Release DetailsLABEL Distortion Project Records
RELEASED ON 4/17/2006
Sacred Eternal Eclipse
posted on 2/2007 By:
Black Sun comes to you from Glasgow, Scotland, and since roughly around 2003 the band has been on a mission to create some of the most disturbing and slimy sludge n’ doom-laden filth that owes most of its presentation to now defunct New York City drone/doom freaks, Khanate. The vocals are literally agonized screams in most cases and angered howls in others, almost as if the vocalist had at one time been captured and tortured by a group of underground militants for years on end, more than likely within an inch or two of his life, and this is his story about that experience. Seriously people, if you’ve heard the deepened agony brought forth from the vocal chords of the sinister and sadistic sounding Alan Dubin of the aforementioned Khanate, then you’ll surely hear the similarities delivered here.
Most of the songs are funeral paced, as if the band is literally trying to break through to the other side, and rarely, if ever, do they reach anywhere close to a mid-paced tempo. The guitar sound is quite muddled and too damn loud, and the riffs are really nothing to write home about. It’s basically pluck a chord, let the fucker ring out for five or ten seconds, and then pluck another one and repeat. I’m not even sure you could call these chord progressions, as they rarely form any sort of memorable pattern. Lots of feedback, lots of noise, and lots of pick scrapes and slides. While the rhythm section is about as elementary as it gets, the combo of bass guitar and drums adequately provides the essential foundation for what this sound is all about – heavy fucking riffs coupled with ugly, dissonant two note bends.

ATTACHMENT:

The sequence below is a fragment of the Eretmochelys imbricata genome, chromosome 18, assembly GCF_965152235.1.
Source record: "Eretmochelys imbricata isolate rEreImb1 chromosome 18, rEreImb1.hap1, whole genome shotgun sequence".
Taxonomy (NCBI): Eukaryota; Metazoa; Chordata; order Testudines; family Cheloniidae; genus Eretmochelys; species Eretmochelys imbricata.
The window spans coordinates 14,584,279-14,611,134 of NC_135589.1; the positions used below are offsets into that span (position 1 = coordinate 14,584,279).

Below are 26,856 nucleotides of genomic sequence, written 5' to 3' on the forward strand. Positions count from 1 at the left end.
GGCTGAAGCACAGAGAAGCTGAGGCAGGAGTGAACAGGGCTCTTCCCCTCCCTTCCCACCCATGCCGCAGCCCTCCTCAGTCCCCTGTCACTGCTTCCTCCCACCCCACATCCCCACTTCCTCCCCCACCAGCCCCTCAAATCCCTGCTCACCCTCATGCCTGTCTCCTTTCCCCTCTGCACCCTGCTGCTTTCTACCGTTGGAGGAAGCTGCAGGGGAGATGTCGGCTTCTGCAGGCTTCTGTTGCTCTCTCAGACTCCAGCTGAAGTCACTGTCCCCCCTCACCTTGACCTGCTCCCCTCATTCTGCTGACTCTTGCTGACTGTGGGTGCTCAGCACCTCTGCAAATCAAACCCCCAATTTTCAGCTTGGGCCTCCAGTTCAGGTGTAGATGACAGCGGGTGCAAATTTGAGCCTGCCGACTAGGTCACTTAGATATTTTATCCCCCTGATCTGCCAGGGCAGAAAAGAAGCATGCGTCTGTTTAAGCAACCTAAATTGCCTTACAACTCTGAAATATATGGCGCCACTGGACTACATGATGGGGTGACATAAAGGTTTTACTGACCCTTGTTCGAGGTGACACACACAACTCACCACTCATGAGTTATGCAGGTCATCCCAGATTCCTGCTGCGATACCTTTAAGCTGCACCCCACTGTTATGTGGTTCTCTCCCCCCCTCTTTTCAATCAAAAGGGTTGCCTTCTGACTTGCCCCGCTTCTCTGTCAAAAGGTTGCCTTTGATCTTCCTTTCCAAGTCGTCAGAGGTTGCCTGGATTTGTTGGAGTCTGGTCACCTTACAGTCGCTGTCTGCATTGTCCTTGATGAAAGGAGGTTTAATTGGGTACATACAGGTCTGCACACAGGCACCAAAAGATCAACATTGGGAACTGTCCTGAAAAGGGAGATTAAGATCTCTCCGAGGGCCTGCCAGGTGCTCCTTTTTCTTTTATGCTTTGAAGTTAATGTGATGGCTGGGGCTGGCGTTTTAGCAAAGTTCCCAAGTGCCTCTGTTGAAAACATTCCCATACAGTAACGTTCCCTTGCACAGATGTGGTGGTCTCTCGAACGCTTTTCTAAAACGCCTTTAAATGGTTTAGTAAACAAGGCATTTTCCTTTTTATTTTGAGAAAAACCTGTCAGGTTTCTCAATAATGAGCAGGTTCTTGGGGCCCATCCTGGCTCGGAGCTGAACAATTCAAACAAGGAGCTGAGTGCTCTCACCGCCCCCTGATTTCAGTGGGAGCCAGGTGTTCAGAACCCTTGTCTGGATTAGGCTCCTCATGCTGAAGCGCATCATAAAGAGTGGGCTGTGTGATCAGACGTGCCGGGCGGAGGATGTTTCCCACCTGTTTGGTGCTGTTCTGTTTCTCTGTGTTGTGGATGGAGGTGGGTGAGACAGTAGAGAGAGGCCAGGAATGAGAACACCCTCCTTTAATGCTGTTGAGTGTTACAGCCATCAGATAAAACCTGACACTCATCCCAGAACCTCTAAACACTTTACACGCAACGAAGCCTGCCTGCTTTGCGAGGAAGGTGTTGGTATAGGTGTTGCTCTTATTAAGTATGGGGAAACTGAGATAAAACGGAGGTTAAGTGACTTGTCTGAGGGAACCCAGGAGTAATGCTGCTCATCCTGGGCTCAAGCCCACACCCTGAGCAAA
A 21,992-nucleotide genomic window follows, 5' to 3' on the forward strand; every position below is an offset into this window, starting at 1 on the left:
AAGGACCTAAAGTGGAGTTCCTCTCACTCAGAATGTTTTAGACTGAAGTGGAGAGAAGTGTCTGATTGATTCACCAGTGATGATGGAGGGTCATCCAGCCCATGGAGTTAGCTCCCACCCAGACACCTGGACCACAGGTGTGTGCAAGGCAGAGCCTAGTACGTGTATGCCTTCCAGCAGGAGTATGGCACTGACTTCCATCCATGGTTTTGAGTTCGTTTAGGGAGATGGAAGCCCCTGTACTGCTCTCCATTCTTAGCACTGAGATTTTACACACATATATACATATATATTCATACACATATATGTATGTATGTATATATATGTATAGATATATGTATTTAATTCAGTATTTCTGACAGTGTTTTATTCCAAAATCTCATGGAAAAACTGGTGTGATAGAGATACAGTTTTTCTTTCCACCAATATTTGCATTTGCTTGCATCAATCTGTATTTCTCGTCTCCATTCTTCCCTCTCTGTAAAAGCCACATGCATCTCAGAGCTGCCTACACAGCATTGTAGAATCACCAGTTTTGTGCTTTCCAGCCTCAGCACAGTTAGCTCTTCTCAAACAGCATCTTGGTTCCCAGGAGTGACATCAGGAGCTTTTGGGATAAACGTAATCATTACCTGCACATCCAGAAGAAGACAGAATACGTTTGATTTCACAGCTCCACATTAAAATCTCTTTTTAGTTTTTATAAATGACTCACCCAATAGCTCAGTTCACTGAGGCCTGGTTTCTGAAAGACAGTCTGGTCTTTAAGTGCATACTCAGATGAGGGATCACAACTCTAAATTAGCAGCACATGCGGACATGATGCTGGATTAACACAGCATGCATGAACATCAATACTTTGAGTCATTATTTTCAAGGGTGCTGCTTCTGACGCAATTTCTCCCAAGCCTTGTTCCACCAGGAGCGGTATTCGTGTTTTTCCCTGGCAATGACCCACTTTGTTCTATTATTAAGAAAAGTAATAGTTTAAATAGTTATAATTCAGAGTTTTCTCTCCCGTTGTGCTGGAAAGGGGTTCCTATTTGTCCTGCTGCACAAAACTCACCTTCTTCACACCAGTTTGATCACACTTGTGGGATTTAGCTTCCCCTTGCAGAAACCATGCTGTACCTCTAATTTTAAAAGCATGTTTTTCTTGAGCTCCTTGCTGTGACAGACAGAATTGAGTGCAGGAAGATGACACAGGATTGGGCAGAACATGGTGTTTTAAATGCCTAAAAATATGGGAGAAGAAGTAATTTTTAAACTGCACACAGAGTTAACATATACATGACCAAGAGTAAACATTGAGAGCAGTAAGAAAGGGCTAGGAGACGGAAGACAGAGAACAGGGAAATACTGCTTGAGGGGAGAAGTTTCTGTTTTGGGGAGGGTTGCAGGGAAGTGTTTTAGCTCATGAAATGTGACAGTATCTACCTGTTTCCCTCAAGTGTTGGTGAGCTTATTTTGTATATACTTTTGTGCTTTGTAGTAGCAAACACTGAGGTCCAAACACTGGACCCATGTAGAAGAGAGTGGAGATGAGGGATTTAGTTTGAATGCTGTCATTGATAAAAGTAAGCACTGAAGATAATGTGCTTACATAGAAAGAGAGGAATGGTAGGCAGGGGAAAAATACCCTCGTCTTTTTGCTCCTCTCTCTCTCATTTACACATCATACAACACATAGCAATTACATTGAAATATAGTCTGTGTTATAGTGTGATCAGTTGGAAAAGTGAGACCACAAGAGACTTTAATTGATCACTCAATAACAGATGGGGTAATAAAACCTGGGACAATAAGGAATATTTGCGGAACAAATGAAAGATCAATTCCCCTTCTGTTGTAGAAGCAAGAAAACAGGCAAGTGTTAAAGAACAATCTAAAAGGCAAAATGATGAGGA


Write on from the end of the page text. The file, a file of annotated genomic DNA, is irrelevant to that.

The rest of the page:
Where the listening experience doesn’t work for me is the fact that the music is completely marred by one of the poorest productions I’ve heard in quite some time. I’m sure this was partially intentional, because a clean sounding prod would really take away the ugliness from the listening experience anyway. It’s almost as if the band placed a boom box in the middle of the jam floor, pressed record and just started playing. The kick drum is too low in the mix, and the snare is too loud. All the bass does is thicken up the guitar sound a tad, so all is not lost in that department, I guess, but never once do you hear the bass go off on its own.
When all is said and done this is truly music to piss your parents off with, or I suppose you could even punish your kids with this shit. Unless you truly enjoy the sloooowwww dirges of the likes of Khanate, then I’m not sure there’s a whole lot to pursue here, as this stuff is far from listener friendly. I’ll admit that it’s a tad too disturbing for these ears, so it’s quite possible that this album is the success the band wanted it to be.
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